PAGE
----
Judge who’s against gay adoption misses disciplinary hearing
LEXINGTON, Ky. (AP) — A Kentucky judge offered no defense Friday at a judicial disciplinary hearing stemming from his moral objections to hear adoption cases involving same-sex couples.
The hearing before the Kentucky Judicial Conduct Commission proceeded without Judge W. Mitchell Nance or his attorney.
Nance had informed the commission in October that he was resigning. The commission still decided to hear the case, even though Nance’s resignation takes effect Saturday. Nance heard family court cases in Barren and Metcalfe counties, a rural stretch in south-central Kentucky.
Gay rights activist Chris Hartman said that civil rights supporters had already gotten what they wanted with the judge’s resignation but said the commission hearing was still “symbolically significant.”
“I think the Judicial Conduct Commission is sending a clear message that this type of discriminatory behavior is inappropriate and unacceptable in the judiciary and they weren’t just going to let Judge Nance go quietly off into the good night. That he has to be held responsible for his actions,” Hartman said Friday in an interview.
Sitting judges can face possible suspensions or even removal from the bench in the most extreme cases for flouting judicial rules. But in Nance’s case, since he is resigning, he faces a possible public reprimand if the commission determines he violated those rules.
Nance’s attorney did not immediately return a call seeking comment on why neither he nor the judge attended Friday’s hearing.
Hartman, director of the Kentucky-based Fairness Campaign, said that Nance’s failure to appear or send his attorney to the commission hearing was “an insult to the process.”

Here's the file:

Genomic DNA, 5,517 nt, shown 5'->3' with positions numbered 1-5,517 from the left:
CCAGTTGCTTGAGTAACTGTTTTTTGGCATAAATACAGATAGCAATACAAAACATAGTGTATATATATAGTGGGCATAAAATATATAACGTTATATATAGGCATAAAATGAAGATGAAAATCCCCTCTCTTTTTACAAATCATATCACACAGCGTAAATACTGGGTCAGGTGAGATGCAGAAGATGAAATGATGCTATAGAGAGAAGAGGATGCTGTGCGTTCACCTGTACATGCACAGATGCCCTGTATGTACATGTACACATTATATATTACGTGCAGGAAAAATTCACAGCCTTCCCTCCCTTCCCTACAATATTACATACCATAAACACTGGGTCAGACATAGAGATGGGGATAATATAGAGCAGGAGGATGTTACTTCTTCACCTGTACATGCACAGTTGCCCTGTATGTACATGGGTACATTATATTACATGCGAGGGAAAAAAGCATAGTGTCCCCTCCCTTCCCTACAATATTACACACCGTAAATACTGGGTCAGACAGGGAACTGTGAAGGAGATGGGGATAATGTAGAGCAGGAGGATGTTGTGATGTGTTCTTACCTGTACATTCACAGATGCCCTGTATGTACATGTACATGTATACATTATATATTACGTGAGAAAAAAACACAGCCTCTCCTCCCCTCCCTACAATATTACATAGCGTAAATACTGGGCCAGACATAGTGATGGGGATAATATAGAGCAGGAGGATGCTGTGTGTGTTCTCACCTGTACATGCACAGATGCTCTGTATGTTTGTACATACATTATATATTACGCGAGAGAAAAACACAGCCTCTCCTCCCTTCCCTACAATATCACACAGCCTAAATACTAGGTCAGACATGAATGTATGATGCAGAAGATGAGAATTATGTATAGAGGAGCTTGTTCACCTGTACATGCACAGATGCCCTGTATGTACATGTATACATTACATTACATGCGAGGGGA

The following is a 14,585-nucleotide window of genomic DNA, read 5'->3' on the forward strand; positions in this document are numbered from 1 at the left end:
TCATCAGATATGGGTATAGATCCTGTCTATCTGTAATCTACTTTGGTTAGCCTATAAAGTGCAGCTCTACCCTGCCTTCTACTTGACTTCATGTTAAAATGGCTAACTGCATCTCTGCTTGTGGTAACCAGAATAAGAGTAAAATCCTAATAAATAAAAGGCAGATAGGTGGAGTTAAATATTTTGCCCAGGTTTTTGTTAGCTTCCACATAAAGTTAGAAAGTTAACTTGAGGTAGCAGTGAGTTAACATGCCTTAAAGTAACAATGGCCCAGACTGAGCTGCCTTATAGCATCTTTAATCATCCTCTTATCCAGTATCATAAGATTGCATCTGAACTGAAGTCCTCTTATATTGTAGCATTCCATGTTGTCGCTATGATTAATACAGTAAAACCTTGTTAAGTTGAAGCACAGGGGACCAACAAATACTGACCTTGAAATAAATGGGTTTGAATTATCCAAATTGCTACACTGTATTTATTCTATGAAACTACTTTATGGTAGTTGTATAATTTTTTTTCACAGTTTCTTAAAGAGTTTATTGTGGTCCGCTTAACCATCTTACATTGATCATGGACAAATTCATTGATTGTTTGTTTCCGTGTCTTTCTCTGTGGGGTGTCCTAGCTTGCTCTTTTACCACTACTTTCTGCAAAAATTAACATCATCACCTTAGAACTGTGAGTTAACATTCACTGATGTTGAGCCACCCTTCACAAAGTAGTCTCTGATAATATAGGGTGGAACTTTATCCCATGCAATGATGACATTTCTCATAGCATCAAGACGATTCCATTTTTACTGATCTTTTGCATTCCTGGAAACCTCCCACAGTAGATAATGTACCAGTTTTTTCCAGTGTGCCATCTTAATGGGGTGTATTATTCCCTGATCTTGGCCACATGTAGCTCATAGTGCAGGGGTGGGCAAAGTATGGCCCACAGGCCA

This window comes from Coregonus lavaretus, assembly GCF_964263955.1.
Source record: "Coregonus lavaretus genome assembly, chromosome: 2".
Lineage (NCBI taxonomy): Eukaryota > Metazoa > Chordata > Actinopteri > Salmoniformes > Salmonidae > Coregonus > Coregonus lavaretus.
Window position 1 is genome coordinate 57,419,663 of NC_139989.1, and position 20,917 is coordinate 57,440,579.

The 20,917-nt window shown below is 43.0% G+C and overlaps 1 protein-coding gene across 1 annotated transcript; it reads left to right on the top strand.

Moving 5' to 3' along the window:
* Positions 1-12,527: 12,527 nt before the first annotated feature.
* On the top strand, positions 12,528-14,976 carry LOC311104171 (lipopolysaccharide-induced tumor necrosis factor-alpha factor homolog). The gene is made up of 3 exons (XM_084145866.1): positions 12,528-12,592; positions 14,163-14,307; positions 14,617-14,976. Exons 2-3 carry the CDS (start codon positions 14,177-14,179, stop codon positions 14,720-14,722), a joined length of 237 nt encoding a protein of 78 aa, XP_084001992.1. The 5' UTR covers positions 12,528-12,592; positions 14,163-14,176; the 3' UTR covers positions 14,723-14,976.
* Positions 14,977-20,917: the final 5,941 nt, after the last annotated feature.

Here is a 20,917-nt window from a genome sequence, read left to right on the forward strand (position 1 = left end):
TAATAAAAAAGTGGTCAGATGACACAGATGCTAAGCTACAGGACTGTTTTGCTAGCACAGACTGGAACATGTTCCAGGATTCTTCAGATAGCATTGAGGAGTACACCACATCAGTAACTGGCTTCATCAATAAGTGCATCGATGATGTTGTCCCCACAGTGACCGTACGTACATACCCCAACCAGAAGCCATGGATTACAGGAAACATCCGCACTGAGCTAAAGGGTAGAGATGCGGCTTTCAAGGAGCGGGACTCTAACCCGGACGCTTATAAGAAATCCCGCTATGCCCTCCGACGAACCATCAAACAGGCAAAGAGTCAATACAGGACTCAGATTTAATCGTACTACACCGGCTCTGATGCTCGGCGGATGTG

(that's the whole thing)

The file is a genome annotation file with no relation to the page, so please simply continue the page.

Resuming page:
Jeff Mando, an attorney who presented the case to the commission on Friday, laid out the allegations against Nance during the brief hearing.
Mando said that Nance’s resignation should not shield him from a ruling on whether he violated judicial canons. “That does not necessarily moot the ... charges that have been leveled against him,” Mando said. “We believe the proof ... is sufficient for the commission to take action.”
The commission’s chairman, Stephen Wolnitzek, said later that a decision could be made before Christmas.
Civil rights advocates had urged Nance’s ouster after he declared that “under no circumstance” would a child’s adoption by same-sex couples be in the youngster’s best interest.
Nance filed an order in April that signaled his unwillingness to handle adoption cases involving gay and lesbian adults. He ordered attorneys to notify court officials if their adoption cases involved gay adults, so he could take steps to recuse himself.
Kentucky’s chief justice blocked Nance from instituting the procedural change that would have let him avoid handling such cases.
The judicial disciplinary commission on Friday reviewed whether Nance’s actions violated judicial rules requiring judges to promote the judiciary’s integrity and impartiality and prohibit judges from showing bias based on sexual orientation, race, religion and national origin.
Nance had argued earlier that his resignation made the ethics case moot.
Nance had claimed that his recusal from adoption cases involving same-sex couples would ensure a fair outcome for everyone involved. He cited a state law requiring judges to disqualify themselves from proceedings when they have a personal bias or prejudice.
His written response to the charges also had laid out the judge’s objections to adoptions by gay and lesbian adults. It cited his “sincerely held religious belief that the divinely created order of nature is that each human being has a male parent and a female parent.”
Kentucky law allows gay couples to adopt.